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Veteran reporter slain

The decapitated body of Mexican journalist Yolanda Ordaz de la Cruz was found on 26 July in Veracruz, report the Inter American Press Association (IAPA), ARTICLE 19 and other IFEX members. A journalist for more than 20 years, Ordaz de la Cruz reported on crime and security issues. IFEX members are calling on the state prosecutor to investigate the case and put in place mechanisms to protect her colleagues.

The journalist was abducted by armed men on 24 July. According to Index on Censorship, she had received death threats linked to her work, covering the police beat for the main Veracruz city newspaper, "Notiver".

She had worked closely with another "Notiver" journalist, Miguel Ángel López Velasco, a well known columnist and former assistant editor, for over 20 years. López Velasco was murdered in his home with his wife and photographer son on 20 June. Ordaz de la Cruz had reportedly been investigating the murder of her colleague, says Index.

The journalist's body was found with a note linking her murder to the López Velasco killing: "Friends also betray. Sincerely, Carranza." The chief suspect in the López Velasco case is former traffic police officer Juan Carlos Carranza Saavedra.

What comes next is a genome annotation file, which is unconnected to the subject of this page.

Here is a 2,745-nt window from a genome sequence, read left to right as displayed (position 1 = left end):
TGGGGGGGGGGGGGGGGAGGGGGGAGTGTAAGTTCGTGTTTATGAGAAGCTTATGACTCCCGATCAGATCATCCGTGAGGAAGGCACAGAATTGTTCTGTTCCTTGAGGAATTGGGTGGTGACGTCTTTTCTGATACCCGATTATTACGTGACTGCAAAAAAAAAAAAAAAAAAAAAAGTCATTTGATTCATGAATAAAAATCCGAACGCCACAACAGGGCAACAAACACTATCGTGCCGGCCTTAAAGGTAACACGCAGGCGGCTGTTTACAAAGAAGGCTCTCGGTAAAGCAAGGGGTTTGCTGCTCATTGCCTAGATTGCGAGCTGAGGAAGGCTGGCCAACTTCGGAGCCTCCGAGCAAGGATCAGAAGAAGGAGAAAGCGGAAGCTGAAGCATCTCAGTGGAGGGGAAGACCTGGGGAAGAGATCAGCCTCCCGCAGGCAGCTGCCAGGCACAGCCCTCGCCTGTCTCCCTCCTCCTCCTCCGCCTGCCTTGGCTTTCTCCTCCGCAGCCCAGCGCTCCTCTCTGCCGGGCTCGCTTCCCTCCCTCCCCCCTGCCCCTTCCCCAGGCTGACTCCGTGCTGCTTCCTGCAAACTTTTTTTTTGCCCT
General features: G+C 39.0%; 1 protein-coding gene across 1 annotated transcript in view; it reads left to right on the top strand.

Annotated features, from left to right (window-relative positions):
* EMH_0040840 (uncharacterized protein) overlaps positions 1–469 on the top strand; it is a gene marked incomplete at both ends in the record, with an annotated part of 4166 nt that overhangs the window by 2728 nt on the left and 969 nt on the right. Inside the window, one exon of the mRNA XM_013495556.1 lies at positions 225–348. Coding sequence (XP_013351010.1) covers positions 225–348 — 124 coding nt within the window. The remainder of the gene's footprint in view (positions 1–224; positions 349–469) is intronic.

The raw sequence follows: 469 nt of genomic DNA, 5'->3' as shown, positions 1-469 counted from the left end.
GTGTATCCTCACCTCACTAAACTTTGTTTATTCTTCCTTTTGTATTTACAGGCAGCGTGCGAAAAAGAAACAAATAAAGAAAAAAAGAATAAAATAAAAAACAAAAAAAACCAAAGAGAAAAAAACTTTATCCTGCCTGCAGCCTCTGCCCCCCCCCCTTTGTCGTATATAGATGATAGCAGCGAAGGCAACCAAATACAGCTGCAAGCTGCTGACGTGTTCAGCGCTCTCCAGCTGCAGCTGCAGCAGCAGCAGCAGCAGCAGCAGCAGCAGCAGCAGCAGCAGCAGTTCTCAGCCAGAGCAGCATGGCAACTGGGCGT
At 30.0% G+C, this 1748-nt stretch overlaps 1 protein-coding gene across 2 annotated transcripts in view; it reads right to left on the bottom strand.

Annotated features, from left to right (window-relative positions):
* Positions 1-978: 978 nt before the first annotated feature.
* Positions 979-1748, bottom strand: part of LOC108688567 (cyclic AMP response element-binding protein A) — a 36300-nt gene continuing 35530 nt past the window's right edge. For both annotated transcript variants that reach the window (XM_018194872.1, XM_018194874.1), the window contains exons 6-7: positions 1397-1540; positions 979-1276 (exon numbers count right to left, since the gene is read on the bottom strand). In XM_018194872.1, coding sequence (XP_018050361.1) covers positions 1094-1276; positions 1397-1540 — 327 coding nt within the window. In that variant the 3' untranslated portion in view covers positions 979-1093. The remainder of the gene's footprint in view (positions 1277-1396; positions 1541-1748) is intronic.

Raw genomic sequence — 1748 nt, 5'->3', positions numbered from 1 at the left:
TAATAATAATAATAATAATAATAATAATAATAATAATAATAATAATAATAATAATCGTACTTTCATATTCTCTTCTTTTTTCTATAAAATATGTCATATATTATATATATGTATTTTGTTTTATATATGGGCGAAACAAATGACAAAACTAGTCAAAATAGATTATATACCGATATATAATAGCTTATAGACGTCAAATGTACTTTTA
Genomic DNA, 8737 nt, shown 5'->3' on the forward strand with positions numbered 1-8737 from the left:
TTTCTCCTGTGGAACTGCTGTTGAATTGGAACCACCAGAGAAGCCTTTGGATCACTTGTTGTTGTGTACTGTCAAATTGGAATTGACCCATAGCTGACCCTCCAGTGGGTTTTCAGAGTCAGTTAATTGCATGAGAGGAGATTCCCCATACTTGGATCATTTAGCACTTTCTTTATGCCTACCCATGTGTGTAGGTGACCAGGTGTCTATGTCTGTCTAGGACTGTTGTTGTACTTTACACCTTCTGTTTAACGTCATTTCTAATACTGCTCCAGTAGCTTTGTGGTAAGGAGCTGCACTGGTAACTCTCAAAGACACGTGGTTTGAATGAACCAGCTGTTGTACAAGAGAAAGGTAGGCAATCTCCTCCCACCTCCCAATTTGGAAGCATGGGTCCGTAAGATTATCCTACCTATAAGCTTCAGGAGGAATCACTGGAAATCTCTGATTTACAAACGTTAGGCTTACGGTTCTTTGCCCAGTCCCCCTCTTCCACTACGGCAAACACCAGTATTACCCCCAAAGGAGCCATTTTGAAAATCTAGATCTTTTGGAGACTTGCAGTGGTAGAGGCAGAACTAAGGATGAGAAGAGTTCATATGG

"Ordaz was one of those journalists who were exposed to danger because of their reporting specialty. At the same time, a link to organised crime obviously cannot be excluded in a state where three feared gangs, the Zetas, the Gulf Cartel and Michoacán's La Familia, operate," said Reporters Without Borders (RSF).

Widely acknowledged as one of the most dangerous countries to be a journalist, Mexico continues to be a harsh place for women journalists. ARTICLE 19 reported in June that Lydia Cacho, an investigative journalist, human rights defender and ARTICLE 19 trustee, had again received death threats as a result of her journalism. Cacho received death threats in 2005 after publishing a book linking authorities to child pornography. She recently published another book, "Servants of power: a journey into the heart of trafficking of women and girls in the world", which names public officials linked to organised crime networks.

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